In the organization of the army, which immediately took place, Brooks was appointed a major in Colonel Bridge's regiment. A battalion from this regiment formed a part of the detachment under the command of Colonel Prescott, by which the heights of Charlestown were fortified on the night of the 16th of June, 1775. Although Major Brooks' own battalion was not ordered upon this service, he himself obtained General Ward's assent to attach himself to Colonel Prescott's party. He was very active, during the night, in assisting in the work of intrenchment, and, in company with Colonel Prescott, reconnoitred the enemy. They heard, on their midnight rounds, by the water's side in Charlestown, the voice of the sentinels on board the British man-of-war, the Somerset, proclaiming “all's well.” As soon as it was made manifest in the morning, from the enemy's movements, that they were preparing to cross over and attack the redoubt, Major BROOKS was despatched by Colonel Prescott to Cambridge, to the general-in-chief, to make known the condition of affairs, and the want of a reinforcement. He wished to take one of the artillery horses, for greater expedition. This was opposed by Colonel Gridley, who was unwilling to risk the safety of the piece; and Major BROOKS was obliged to perform his errand on foot, which he did with promptitude and success.
During the residue of the year 1775, Major BROOKS paid great attention to the discipline of his regiment, which was considered as a model in the army. When the new organization of the troops, at the beginning of the year 1776, took place, he was attached to Colonel Webb's regiment, of the Connecticut line. With this regiment he was detached to assist in throwing up the works on Dorchester heights, by which the enemy were compelled to evacuate Boston. After the British retired from Boston, Major BROOKS marched, with the greater part of Washington's army, to Long Island ; and was actively concerned in the service on that station, and in performing his duty in the skilful retreat which the army was compelled to make.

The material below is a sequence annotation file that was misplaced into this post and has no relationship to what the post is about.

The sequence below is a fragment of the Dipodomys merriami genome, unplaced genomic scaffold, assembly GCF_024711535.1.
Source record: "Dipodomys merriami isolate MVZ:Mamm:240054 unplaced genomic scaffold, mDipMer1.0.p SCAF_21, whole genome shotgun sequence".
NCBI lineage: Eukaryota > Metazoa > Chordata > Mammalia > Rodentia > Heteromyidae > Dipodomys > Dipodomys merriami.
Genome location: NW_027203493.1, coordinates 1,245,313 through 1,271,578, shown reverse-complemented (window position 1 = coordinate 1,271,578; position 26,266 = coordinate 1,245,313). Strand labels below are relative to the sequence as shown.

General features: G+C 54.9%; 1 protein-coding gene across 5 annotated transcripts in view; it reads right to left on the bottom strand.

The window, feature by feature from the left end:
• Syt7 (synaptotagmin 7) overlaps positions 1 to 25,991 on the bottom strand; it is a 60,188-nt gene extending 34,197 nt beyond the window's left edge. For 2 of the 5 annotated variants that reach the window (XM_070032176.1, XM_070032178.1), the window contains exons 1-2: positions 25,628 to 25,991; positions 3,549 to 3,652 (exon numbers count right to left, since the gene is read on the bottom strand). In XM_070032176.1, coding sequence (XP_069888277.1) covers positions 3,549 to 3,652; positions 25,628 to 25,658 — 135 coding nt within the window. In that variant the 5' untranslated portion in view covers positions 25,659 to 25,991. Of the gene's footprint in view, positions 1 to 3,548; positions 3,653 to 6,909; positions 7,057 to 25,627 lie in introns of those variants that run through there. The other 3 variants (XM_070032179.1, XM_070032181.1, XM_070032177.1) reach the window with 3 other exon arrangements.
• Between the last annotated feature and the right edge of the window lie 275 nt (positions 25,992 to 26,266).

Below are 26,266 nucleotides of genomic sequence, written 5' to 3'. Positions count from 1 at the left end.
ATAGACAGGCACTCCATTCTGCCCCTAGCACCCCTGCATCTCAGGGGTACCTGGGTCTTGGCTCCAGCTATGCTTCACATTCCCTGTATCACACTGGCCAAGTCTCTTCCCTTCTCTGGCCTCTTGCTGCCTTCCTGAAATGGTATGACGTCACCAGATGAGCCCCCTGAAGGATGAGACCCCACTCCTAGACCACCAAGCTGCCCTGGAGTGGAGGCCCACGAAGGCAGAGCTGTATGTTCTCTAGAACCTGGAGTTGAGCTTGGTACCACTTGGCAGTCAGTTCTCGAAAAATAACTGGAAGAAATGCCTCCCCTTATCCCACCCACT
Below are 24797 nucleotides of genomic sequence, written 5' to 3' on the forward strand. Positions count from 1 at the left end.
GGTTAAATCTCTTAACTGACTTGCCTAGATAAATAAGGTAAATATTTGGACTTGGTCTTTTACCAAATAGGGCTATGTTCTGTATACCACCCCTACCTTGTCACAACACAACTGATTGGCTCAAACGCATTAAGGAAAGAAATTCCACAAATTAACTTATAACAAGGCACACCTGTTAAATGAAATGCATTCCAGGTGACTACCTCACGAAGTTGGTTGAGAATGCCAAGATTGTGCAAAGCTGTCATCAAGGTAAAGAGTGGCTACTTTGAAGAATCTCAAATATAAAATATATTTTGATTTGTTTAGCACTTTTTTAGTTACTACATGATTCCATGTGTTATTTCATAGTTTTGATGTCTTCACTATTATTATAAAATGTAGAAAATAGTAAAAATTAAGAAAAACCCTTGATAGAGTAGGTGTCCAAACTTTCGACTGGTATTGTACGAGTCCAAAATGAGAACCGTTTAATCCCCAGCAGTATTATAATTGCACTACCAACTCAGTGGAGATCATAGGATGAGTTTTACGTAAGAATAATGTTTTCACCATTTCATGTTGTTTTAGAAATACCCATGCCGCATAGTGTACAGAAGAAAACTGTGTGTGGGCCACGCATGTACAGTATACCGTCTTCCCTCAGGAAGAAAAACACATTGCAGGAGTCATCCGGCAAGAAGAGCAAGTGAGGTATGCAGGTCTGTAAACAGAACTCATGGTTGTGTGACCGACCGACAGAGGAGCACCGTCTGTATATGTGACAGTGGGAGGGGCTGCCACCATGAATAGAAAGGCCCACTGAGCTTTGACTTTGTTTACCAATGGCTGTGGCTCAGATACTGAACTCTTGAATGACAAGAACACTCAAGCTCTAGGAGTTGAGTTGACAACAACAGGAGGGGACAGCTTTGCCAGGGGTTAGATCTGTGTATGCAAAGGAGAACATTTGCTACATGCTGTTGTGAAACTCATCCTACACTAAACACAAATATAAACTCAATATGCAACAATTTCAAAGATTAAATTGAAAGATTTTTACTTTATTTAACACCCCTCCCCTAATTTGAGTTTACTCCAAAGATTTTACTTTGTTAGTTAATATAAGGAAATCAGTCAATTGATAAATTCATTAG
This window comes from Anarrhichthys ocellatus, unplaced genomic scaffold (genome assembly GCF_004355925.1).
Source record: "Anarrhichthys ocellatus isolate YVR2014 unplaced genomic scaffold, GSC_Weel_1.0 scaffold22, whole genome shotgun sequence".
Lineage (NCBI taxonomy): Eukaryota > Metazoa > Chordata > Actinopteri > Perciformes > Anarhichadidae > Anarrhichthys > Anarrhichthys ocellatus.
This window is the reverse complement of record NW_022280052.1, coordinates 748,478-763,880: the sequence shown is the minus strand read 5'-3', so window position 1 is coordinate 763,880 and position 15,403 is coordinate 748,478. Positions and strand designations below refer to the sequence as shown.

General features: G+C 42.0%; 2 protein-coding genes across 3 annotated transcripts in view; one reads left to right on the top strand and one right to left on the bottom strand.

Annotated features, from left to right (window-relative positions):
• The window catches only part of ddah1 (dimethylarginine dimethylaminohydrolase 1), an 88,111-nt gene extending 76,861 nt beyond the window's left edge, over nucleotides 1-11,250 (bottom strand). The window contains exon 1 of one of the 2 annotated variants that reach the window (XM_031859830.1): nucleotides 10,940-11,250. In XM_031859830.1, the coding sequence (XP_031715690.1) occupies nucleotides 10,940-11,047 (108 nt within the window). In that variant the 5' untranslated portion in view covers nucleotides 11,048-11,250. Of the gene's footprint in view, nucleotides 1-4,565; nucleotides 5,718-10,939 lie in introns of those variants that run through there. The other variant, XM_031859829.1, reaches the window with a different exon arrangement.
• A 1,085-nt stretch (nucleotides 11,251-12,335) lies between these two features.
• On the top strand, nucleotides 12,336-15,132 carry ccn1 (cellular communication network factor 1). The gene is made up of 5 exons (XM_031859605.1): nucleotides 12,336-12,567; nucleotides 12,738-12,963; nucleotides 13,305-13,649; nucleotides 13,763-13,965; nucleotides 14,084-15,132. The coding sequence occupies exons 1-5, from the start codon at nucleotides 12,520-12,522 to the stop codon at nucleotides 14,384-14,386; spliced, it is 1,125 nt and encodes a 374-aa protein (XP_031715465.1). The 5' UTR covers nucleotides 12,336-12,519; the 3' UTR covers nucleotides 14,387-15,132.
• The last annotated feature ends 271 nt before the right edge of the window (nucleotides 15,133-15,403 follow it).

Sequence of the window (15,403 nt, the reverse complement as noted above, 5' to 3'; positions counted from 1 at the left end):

After the retreat of the army from Long Island, Washington took a position at the White Plains. His advanced guard occupied a hill, about a mile in front of the main army. Colonel Webb’s regiment formed a part of this advanced corps. The whole of the British army moved against this position. Unable, of course, to maintain the conflict successfully against a force so overwhelming, the Americans, nevertheless, made a brave and resolute stand. Major Brooks' gallantry and conduct were conspicuous; and the regiment received the particular thanks of Washington, in his general orders, not only for its firmness in battle, but for the perfect discipline and good order evinced in the retreat. It is believed to be no injustice to the other officers of the regiment, to attribute to Major BROOKS a large share of the credit which it acquired for its exact discipline and soldier-like conduct on this occasion.
This regiment was included in the division of the army which marched through New Jersey, under the command of General Lee, to reinforce Washington, on the right bank of the Delaware. Major BROOKS bore his part in the hardships and dangers of this winter campaign, and remained with the regiment till the term had expired for which the men had enlisted.
In the campaign of 1777 Major BROOKS was advanced to the rank of lieutenant-colonel, and attached to the eighth regiment of Massachusetts troops, recruited principally by himself. Colonel M. Jackson of this regiment having been severely wounded in 1776, the command in the field devolved principally upon LieutenantColonel Brooks during the campaigns of 1777 and 1778, and till he was promoted to the command of the seventh regiment, with the rank of colonel, on the death of Colonel Alden, in 1779.
In the spring of 1777, after the regiment was recruited. LieutenantColonel BROOKS was ordered to march to Albany and join the